This blog article will about the role of the football coach. Before we get into the principles, I feel I should add a disclaimer that this is an opinionated entry – these are my own personal feelings, so please, take them as you see fit.
The first and most important role of the coach is role model. This is true for any level of football, from Pop Warner to the NFL. Coaches have a very profound and unique impact on their players, and by extension the community around them. This impact can be good or bad, depending on the values and principles he instills in his players. Before any of us are football players, or coaches, or fans, or businessmen, or anything else, we are people, and our greatest responsibility lies in treating other people properly. Football coaches have a visibility above that of most others within the community, and when that visibility is used to present a hardworking, disciplined, high character individual, the community benefits. Furthermore, a team full of hardworking, disciplined, high character individuals is likely to be a good team; winning will take care of itself when the individuals involved have the right mindset.
The second role is as a trusted teacher. It is a coach’s responsibility to pass down the correct information. When an athlete hears a coach’s instruction, those words become law. The coach must seek out the right information. A coach who teaches fundamentals incorrectly, schemes incorrectly, conditions his players incorrectly, is doing a disservice to his players. A coach must be objective and proactive in seeking out the best coaching methods. Don’t be stuck in the past, using methods of yesteryear, because your players are members of a different era, one with more available research, science, and empirical data to improve the level of coaching.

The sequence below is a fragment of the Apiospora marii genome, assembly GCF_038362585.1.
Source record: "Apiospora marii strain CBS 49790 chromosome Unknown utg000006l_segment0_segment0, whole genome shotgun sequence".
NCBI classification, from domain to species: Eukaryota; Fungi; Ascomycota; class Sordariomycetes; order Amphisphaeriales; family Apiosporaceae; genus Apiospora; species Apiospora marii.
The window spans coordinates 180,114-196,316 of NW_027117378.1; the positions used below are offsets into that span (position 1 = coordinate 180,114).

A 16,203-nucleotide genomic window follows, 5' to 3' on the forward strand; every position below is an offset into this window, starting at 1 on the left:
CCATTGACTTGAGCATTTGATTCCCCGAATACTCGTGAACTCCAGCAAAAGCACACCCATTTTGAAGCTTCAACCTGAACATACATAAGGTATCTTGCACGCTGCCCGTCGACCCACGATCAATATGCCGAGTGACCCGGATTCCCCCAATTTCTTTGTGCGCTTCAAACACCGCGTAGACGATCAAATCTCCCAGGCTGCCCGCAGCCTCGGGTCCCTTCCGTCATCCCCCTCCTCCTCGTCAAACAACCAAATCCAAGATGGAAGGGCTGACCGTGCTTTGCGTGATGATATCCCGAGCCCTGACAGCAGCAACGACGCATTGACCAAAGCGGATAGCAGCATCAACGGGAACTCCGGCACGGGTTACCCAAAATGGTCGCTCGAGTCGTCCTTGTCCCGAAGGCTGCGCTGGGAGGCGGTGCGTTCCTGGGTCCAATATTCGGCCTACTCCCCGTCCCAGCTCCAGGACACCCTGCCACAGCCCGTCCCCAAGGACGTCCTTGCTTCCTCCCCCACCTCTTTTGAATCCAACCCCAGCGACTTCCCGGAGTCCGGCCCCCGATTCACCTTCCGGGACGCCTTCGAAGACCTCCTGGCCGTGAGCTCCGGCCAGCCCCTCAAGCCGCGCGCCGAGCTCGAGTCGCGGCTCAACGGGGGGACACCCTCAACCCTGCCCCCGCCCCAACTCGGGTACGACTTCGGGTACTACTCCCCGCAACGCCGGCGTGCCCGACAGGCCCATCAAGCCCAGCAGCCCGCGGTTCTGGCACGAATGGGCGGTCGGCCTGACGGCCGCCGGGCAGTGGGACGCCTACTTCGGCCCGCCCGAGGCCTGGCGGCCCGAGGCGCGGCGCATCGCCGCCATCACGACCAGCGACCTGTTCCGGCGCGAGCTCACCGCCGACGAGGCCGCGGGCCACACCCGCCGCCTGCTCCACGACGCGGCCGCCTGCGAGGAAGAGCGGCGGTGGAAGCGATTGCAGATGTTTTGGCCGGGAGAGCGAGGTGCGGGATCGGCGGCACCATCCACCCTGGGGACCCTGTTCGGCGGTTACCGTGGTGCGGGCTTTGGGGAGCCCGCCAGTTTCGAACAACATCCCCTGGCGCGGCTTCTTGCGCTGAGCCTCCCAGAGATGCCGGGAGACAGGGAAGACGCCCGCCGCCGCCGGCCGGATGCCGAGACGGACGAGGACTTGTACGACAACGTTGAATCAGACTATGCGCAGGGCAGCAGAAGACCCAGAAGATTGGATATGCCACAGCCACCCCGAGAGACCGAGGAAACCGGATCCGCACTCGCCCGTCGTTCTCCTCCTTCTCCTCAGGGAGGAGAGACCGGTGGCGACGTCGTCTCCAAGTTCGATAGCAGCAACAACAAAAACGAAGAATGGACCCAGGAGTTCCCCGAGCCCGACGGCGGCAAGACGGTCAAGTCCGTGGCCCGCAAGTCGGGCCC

The third role of the coach is to help the team achieve success. This is ranked last for two reasons. First, I believe it is less important than showing character and coaching the players properly. A coach who wins, but in doing so promotes bad character, a lack of discipline, and other undesirable traits, is really doing more harm to his team than good. A coach who sacrifices fundamentals and proper scheming for a win is really not setting a good foundation for future success; he is likely to fail sooner or later, even if he won early on by taking shortcuts instead of teaching good football. The second reason achieving success is third is because if the first two things get taken care of, winning will come easily. That said, achieving success is most certainly part of the coach’s job, one of the three roles I would list under their job description.
So, what are the roles of a coach?
1) Be a role a model, a benefit to the community.
2) Teach players the right way to play the game.
3) Lead the team to success.
Those are three thing I would list, and in that order.
If you have any questions or comments, feel free to email me at firstname.lastname@example.org.
SPU's Alex Drayson writes the SPU Football Performance Blog.